Earlier this year, MakerBot opened up its MakerBot Developer Program, a way to provide software developers all of the necessary resources to create apps built for the MakerBot 3D Ecosystem. Now that developers have had substantial time to create their apps, the 3D printer manufacturer has launched its MakerBot-Ready Apps Portal, where you can find all of the apps designed specifically for MakerBot 3D printing.
Currently in/at/through the Portal, you’ll find eight debut apps, three of which are for 3D printing design (Leopoly, Zotebook, Cookie Caster), three are meant for pure 3D printable entertainment (Modio, World of Rabbit, Robot Factory for MakerBot), one is meant to be more practical (Fraemes), and one has an educational focus (Makers Empire). CEO of MakerBot, Jenny Lawton, said of the Portal, “We are really thrilled to be able to seamlessly incorporate educational, entertaining and useful 3D printing applications into the MakerBot 3D Ecosystem. In just one site, makerbot.com/readyapps, 3D printing enthusiasts can access third-party apps that make design and 3D printing even easier and more accessible than ever before. It’s our goal to continue expanding the MakerBot Developer Program and generating even more MakerBot-Ready Apps that can join these first ones in the MakerBot-Ready Apps Portal.”
Looking for a brief rundown of the apps? Leopoly comes from the award-winning software company Leonar3Do, known for their intuitive 3D modeling programs, previously covered on 3DPI. Zotebook is a quick prototyping app that allows users to draw 2D shapes and extrude them into 3D for printing. Cookie Caster, as you may have already guessed, is an app for making 3D printable cookie cutters.
If you’re in the mood for entertaining yourself without any (socially defined) practical outcome, you may be more interested in World of Rabbit, from Singapore- and South Africa-based Breakdesign. The Windows Phone app sees players save an underground world of rabbits from robots, while earning 3D printable models and accessories designed in part by Trobok Toys. Robot Factory, developed by the Chilean Thinker Thing, uses advanced genetic modeling algorithms to inspire retro robot designs for 3D printing. Modio, also covered on 3DPI several times, allows users to build characters with modular parts.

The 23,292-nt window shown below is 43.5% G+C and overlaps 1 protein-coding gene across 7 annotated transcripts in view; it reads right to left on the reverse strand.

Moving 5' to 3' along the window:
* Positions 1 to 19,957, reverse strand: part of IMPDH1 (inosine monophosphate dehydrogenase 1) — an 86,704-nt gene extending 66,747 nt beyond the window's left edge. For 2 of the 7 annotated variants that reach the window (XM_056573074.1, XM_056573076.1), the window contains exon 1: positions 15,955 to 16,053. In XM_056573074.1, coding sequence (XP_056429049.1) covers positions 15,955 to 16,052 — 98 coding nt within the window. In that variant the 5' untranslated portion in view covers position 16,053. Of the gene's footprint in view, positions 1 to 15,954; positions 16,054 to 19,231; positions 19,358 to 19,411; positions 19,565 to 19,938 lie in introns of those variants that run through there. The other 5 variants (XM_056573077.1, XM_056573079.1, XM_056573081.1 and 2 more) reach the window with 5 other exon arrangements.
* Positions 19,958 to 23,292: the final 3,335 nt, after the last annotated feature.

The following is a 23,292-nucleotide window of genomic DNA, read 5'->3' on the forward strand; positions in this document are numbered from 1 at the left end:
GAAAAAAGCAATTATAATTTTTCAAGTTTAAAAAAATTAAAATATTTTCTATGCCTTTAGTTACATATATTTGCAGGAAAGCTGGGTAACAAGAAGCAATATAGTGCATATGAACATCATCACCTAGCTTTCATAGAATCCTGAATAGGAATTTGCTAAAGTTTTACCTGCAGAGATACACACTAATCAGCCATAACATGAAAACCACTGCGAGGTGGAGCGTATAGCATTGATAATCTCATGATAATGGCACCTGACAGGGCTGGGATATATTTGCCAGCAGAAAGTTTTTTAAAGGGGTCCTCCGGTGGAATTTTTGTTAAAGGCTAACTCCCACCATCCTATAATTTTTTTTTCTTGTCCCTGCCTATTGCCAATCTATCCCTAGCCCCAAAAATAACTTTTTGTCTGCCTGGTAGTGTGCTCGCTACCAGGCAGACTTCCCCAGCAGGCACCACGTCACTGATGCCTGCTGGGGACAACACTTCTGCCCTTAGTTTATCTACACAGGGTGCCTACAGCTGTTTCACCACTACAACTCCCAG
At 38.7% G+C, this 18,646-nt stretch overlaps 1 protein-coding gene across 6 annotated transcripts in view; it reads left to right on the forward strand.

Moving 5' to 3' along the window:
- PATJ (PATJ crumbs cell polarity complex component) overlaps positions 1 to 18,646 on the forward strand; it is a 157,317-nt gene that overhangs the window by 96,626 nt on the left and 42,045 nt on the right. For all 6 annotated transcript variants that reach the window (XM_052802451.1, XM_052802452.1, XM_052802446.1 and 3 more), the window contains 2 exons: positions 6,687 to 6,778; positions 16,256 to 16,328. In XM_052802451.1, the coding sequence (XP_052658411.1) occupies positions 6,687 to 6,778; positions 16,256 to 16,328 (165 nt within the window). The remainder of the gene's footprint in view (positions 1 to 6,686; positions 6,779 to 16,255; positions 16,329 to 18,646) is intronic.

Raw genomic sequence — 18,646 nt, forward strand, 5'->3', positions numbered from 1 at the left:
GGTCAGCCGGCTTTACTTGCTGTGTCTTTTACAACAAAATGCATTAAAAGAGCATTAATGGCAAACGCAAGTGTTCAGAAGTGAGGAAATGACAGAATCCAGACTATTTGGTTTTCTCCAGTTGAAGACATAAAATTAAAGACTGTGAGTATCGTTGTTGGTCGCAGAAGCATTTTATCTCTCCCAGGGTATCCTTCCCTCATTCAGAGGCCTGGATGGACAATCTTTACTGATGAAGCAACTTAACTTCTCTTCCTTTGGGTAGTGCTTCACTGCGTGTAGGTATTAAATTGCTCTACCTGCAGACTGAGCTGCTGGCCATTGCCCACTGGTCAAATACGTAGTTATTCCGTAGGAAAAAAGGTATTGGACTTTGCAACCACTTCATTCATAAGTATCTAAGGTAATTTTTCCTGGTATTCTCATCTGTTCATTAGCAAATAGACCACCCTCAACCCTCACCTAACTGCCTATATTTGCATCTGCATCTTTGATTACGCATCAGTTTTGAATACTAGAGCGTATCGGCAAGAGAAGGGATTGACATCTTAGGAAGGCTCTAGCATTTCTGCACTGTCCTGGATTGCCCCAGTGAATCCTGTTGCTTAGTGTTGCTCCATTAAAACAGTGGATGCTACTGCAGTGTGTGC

Those who prefer to make their entertainment more practical will have fun with Fraemes, an app for customizing interchangeable and printable iPhone case designs. And parents may enjoy Makers Empire, a simple 3D printing design app for kids and novices.
The apps aren’t limited to these eight, however. Due to the brand’s popularity, there will surely be more apps found on the Portal when ready, edifying the company’s presence in the digital space, as well as the physical, and giving them a leg up on the inevitable bridge between the two. And, as more developers create MakerBot-Ready Apps, the Portal will widen, eventually engulfing us all.